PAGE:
The sandy beach seems endless here—it’s eight miles long—and so do the activities on the 2.5-mile boardwalk. Ocean City Bicycle Center opens at 7 am. Rent an adult trike, kid’s bike, cruiser or surrey, and scope out the scene at a leisurely pace. You’ll be glad you got a little exercise before caving to the aroma of fresh donuts wafting from Brown’s Restaurant—right on the boardwalk. Come early—the line can be a mile long on summer mornings. For seaside excitement, check out Gillian’s Wonderland Pier with its 28 rides and attractions. For an encore, there’s Playland’s Castaway Cove, which boasts 10 thrill rides, including the new GaleForce triple-launch coaster, and plenty of family favorites like the Antique Cars and the Ferris wheel. Grab a slice for lunch at one of Manco & Manco Pizza’s three boardwalk locations. For dinner, Clancy’s by the Sea offers patio seating with great views of the beach. Save room for sweets at Shriver’s, where you’ll be torn between saltwater taffy, creamy fudge, and other confections.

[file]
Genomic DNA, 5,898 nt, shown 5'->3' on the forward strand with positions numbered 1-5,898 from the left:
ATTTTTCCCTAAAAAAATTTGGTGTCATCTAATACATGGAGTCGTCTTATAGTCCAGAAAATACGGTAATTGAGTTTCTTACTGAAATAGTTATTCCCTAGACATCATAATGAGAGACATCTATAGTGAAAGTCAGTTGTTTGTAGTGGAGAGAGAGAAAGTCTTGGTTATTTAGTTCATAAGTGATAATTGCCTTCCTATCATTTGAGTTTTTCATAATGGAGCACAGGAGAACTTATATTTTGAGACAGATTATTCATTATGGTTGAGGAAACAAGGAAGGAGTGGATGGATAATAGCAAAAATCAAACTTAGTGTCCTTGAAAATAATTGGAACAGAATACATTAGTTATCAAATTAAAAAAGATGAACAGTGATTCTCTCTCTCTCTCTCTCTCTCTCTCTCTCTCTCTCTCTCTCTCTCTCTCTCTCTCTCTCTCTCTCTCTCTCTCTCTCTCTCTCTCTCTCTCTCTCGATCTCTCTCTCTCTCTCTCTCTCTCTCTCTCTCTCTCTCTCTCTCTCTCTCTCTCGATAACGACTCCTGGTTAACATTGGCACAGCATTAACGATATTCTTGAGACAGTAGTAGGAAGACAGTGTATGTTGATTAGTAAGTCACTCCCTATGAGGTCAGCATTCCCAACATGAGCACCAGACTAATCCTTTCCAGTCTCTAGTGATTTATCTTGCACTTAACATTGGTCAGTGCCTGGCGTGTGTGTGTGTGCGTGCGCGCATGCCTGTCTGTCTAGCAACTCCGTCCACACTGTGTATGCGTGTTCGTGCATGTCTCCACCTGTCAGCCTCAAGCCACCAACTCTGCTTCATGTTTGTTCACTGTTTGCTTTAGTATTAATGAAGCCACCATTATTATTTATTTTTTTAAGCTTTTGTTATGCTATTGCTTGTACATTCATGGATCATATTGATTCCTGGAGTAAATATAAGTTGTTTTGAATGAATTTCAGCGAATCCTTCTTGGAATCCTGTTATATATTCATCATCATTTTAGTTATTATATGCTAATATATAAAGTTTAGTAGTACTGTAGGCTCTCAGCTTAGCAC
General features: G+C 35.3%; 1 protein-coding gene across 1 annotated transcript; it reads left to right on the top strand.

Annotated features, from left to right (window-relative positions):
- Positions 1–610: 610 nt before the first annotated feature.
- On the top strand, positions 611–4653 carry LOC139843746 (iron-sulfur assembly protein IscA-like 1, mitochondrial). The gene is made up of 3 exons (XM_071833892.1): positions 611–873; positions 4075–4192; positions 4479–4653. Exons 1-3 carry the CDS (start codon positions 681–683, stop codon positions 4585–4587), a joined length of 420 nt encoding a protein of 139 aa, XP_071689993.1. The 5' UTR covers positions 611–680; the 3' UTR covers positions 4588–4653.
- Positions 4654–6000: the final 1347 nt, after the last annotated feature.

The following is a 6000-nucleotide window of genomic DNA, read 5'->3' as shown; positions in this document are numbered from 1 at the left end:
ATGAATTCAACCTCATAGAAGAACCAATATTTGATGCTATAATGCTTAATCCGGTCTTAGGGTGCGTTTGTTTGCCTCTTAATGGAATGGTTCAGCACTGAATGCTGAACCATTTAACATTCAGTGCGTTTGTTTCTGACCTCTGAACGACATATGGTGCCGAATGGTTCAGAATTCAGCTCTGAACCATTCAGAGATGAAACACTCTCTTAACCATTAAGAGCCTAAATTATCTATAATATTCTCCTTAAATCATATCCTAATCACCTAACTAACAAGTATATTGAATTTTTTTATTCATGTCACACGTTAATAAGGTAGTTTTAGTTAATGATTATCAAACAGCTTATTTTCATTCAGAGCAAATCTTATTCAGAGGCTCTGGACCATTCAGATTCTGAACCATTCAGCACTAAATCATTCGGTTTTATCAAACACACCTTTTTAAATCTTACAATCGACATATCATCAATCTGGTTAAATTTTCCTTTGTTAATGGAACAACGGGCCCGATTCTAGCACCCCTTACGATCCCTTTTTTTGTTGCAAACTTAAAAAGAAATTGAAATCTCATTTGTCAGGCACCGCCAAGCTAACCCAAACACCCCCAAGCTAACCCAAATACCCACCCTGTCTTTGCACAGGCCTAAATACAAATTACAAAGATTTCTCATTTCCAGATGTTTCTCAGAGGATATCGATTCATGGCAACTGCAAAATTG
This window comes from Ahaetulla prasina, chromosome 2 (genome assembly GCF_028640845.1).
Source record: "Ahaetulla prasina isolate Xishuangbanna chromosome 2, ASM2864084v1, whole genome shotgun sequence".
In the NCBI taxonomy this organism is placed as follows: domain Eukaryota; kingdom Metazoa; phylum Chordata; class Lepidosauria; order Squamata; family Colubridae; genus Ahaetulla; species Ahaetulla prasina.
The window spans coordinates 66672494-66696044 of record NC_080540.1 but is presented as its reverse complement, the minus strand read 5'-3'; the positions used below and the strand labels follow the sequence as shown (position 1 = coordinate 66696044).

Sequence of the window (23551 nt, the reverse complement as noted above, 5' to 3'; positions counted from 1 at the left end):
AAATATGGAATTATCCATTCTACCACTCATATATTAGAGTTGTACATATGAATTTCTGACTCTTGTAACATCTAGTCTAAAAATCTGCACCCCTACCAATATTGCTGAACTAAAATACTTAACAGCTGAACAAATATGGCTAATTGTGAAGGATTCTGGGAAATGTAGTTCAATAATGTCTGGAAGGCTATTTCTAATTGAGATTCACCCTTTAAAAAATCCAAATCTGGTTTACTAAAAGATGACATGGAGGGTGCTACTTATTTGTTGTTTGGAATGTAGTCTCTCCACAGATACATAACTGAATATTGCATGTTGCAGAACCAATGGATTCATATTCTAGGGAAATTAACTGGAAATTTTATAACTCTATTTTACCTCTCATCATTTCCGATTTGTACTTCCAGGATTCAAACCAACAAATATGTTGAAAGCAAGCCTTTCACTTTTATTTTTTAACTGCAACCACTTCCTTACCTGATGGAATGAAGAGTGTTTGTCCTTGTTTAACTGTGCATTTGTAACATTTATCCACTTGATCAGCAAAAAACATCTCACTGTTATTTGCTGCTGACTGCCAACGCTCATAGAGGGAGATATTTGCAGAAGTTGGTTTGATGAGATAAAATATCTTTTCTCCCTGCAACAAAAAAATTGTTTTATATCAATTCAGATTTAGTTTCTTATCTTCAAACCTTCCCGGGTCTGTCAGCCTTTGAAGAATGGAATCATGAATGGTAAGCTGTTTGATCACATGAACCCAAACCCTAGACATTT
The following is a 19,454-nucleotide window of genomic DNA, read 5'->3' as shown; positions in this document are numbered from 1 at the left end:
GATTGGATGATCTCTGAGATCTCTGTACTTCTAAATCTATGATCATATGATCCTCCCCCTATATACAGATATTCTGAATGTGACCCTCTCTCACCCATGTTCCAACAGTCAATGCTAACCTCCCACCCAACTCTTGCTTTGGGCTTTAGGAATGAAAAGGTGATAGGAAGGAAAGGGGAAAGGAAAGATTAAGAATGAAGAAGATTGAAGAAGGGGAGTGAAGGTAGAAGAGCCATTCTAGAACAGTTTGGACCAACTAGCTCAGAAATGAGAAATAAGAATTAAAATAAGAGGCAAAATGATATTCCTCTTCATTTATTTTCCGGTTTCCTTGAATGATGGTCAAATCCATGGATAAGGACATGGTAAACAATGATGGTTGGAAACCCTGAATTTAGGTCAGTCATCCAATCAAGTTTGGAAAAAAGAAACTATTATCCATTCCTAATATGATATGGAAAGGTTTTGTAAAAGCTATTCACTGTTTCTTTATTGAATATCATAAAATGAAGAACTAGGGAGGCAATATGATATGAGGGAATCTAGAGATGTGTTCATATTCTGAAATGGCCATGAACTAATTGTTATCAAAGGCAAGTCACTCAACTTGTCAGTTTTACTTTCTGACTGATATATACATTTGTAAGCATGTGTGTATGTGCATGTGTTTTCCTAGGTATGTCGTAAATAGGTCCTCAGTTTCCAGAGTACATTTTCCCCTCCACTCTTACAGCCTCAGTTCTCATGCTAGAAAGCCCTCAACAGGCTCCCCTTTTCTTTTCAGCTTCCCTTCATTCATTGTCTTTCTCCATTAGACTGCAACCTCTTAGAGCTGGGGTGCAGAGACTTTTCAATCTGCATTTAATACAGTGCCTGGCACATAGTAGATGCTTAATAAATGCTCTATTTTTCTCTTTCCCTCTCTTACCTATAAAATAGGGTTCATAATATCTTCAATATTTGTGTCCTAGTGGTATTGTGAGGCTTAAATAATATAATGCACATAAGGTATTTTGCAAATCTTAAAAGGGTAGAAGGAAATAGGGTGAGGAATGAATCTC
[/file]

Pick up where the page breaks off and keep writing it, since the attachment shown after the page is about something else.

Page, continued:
Best: Amusement Parks
There’s no more exciting place in New Jersey than Morey’s Piers, the three amusements parks clustered in a 12-block span of the Wildwood boardwalk. Combined, the parks boast more than 100 rides and attractions. Mariner’s Pier has the air of a traditional amusement park, with classic rides such as the Teacups and the Giant Wheel. Surfside Pier feels like a seaside carnival, with endless games and the glow of neon lights. Adventure Pier is the spot where thrill seekers kiss the sky on rides like SkyCoaster and SpringShot. But the entertainment isn’t limited to roller coasters and ring tosses. Culturally minded adults can peruse artBox, a 10,000-square-foot interactive artists’ colony comprising 11 brightly painted shipping containers that double as artist studios.
Best: Dining Scene